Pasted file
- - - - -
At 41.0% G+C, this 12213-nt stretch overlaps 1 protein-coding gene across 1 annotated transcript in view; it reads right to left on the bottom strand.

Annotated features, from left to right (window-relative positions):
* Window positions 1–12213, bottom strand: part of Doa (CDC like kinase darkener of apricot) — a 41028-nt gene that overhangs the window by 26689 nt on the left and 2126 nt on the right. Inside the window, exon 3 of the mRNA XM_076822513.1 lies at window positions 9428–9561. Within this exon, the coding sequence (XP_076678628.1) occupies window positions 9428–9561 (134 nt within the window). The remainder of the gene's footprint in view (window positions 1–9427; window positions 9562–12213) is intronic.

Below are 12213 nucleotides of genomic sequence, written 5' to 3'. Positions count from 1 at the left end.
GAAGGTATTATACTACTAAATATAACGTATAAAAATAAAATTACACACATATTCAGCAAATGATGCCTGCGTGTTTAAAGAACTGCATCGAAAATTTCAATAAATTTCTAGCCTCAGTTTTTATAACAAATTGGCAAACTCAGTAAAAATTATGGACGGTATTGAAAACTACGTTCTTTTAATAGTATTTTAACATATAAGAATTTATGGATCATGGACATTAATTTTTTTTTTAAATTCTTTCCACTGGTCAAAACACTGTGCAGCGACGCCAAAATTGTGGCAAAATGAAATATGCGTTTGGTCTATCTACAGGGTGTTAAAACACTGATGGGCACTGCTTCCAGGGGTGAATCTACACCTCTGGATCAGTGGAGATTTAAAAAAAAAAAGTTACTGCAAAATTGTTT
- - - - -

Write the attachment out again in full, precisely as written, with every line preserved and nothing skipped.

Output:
At 41.0% G+C, this 12213-nt stretch overlaps 1 protein-coding gene across 1 annotated transcript in view; it reads right to left on the bottom strand.

Annotated features, from left to right (window-relative positions):
* Window positions 1–12213, bottom strand: part of Doa (CDC like kinase darkener of apricot) — a 41028-nt gene that overhangs the window by 26689 nt on the left and 2126 nt on the right. Inside the window, exon 3 of the mRNA XM_076822513.1 lies at window positions 9428–9561. Within this exon, the coding sequence (XP_076678628.1) occupies window positions 9428–9561 (134 nt within the window). The remainder of the gene's footprint in view (window positions 1–9427; window positions 9562–12213) is intronic.

Below are 12213 nucleotides of genomic sequence, written 5' to 3'. Positions count from 1 at the left end.
GAAGGTATTATACTACTAAATATAACGTATAAAAATAAAATTACACACATATTCAGCAAATGATGCCTGCGTGTTTAAAGAACTGCATCGAAAATTTCAATAAATTTCTAGCCTCAGTTTTTATAACAAATTGGCAAACTCAGTAAAAATTATGGACGGTATTGAAAACTACGTTCTTTTAATAGTATTTTAACATATAAGAATTTATGGATCATGGACATTAATTTTTTTTTTAAATTCTTTCCACTGGTCAAAACACTGTGCAGCGACGCCAAAATTGTGGCAAAATGAAATATGCGTTTGGTCTATCTACAGGGTGTTAAAACACTGATGGGCACTGCTTCCAGGGGTGAATCTACACCTCTGGATCAGTGGAGATTTAAAAAAAAAAAGTTACTGCAAAATTGTTT